In Japanese weasels are called iizuna or izuna () and in the T?hoku Region and Shinshu, it was believed that there were families that were able to use a certain practice to freely use kudagitsune as iizuna-tsukai or kitsune-mochi. It is said that Mount Iizuna, from the Nagano Prefecture, got its name due to how the gods gave people mastery of this technique from there.[14]

According to the folkloristician Mut? Tetsuj?, "They are called izuna in the Senboku District,[* 1]Akita Prefecture, and there are also the ichiko (itako) that use them."[15] Also, in the Kitaakita District, they are called m?suke (), and they are feared as y?kai even more than foxes (kitsune).[15]

In the Ainu language, ermines are called upas-?ironnup or sá?iri, but since least weasels are also called sá?iri, Mashio Chiri surmised that the honorary title poy-sá?iri-kamuy (where poy means "small") refers to least weasels.[16]


Kamaitachi is a phenomenon wherein one who is idle is suddenly injured as if his or her skin were cut by a scythe. In the past, this was thought to be "the deed of an invisible y?kai weasel". An alternate theory, asserts that kamaitachi is derived from kamae Tachi (?, "stance sword"), so were not originally related to weasels at all.[17]

See also


  1. ^ However, in the Senboku District, especially in Obonai village (?), they are called okojo.[15]


  1. ^ Shorter Oxford English dictionary. United Kingdom: Oxford University Press. 2007. p. 3804. ISBN 978-0199206872.
  2. ^ Valkenburgh, Blaire Van; Wayne, Robert K. (9 November 2010). "Carnivores". Current Biology. 20 (21): R915-R919. doi:10.1016/j.cub.2010.09.013. ISSN 0960-9822. PMID 21056828.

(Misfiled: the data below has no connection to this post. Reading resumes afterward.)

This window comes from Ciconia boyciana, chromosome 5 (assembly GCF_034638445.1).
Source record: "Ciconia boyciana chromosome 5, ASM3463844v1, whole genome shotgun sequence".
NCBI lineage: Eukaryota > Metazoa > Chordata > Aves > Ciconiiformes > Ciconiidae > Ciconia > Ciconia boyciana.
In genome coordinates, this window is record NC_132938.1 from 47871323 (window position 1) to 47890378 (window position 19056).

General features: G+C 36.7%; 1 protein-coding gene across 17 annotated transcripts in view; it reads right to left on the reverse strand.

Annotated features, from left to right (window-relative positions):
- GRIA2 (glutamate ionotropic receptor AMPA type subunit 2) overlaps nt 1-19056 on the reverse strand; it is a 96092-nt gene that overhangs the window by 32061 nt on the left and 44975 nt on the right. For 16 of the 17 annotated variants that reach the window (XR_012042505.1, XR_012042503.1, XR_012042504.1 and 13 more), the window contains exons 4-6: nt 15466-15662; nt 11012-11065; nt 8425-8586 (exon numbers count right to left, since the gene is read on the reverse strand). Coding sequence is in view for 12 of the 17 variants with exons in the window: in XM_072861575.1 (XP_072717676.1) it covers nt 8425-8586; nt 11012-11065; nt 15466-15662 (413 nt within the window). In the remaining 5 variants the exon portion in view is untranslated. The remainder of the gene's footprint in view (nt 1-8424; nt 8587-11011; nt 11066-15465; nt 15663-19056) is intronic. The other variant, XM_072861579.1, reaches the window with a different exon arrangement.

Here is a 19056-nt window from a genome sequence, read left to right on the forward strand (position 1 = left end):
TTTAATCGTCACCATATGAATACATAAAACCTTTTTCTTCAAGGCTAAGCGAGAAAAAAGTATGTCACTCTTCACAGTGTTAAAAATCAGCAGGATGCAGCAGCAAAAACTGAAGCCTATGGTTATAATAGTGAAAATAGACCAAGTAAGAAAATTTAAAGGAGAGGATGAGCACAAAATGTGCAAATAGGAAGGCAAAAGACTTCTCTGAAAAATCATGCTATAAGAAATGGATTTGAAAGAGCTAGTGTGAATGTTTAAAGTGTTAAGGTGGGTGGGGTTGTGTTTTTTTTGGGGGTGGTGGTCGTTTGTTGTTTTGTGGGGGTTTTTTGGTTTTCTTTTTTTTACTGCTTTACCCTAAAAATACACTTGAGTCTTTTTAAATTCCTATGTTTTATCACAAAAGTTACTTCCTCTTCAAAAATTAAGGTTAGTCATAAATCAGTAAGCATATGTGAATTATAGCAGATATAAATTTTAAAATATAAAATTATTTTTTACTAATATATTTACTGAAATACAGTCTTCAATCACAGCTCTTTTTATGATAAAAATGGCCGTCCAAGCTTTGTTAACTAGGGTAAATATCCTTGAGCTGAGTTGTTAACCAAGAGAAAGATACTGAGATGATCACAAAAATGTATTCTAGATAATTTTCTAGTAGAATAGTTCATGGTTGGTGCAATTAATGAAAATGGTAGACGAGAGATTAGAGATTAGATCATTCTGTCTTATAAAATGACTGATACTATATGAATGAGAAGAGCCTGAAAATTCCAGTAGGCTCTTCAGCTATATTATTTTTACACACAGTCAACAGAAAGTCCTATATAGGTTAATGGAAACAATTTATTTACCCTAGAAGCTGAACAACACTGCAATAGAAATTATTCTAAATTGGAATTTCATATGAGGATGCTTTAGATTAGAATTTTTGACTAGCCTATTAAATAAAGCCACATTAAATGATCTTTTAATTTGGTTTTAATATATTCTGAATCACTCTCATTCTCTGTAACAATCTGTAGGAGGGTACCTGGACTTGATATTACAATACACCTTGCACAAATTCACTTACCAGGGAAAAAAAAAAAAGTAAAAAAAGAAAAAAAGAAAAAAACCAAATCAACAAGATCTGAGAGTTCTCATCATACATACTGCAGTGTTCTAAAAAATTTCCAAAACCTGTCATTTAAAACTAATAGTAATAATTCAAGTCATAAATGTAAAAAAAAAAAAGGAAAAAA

3. ^ a b "The Weasel". The Mammal Society. Retrieved 2017.
  4. ^ Abramov, A.V. 1999. A taxonomic review of the genus Mustela (Mammalia, Carnivora). Zoosystematica Rossica, 8(2): 357-364
  5. ^ a b Lawson, John Cuthbert (2012). Modern Greek Folklore and Ancient Greek Religion: A Study in Survivals. Cambridge UP. pp. 327-28. ISBN 978-1-107-67703-6.
  6. ^ a b Abbott, George Frederick (1903). Macedonian folklore. Cambridge UP. pp. 108-109. Retrieved 2012.
  7. ^ a b Thomas, N.W. (September 1900). "Animal Superstitions and Totemism". Folk-lore. 11 (3): 228-67. doi:10.1080/0015587X.1900.9719953. JSTOR 1253113.
  8. ^ Brown, Frank C.; Hand, Wayland D. (1977). Frank C. Brown Collection of North Carolina Folklore: Popular Beliefs and Superstitions from North Carolina. Duke UP. p. 56. ISBN 978-0-8223-0259-9.
  9. ^ Hazlitt, William Carew; Brand, John (1905). Faiths and folklore: a dictionary of national beliefs, superstitions and popular customs, past and current, with their classical and foreign analogues, described and illustrated. Reeves and Turner. p. 622. Retrieved 2012.
  10. ^ a b 200036ISBN 978-4-6203-1428-0?
  11. ^ ? ? 199250ISBN 978-4-336-03386-4?
  12. ^ ? New sight mook1999123ISBN 978-4-05-602048-9?
  13. ^ 199730ISBN 978-4-88317-283-2?
  14. ^ ? ?4(1991?)
  15. ^ a b c , (1940), "", , 45: 41-42, ()....?()?
  16. ^ , (Chiri, Mashiho) (30 March 1959), "? (On the names of the mammals of the Ainu language)" (PDF), ? = the Annual Reports on Cultural Science: 141, ISSN 0437-6668
  17. ^ (2005). ? ?. . . p. 104. ISBN 978-4-7959-1955-6.

Further reading

External links

  • The dictionary definition of weasel at Wiktionary
  • Media related to Mustela at Wikimedia Commons
  • Data related to Mustela at Wikispecies

  This article uses material from the Wikipedia page available here. It is released under the Creative Commons Attribution-Share-Alike License 3.0.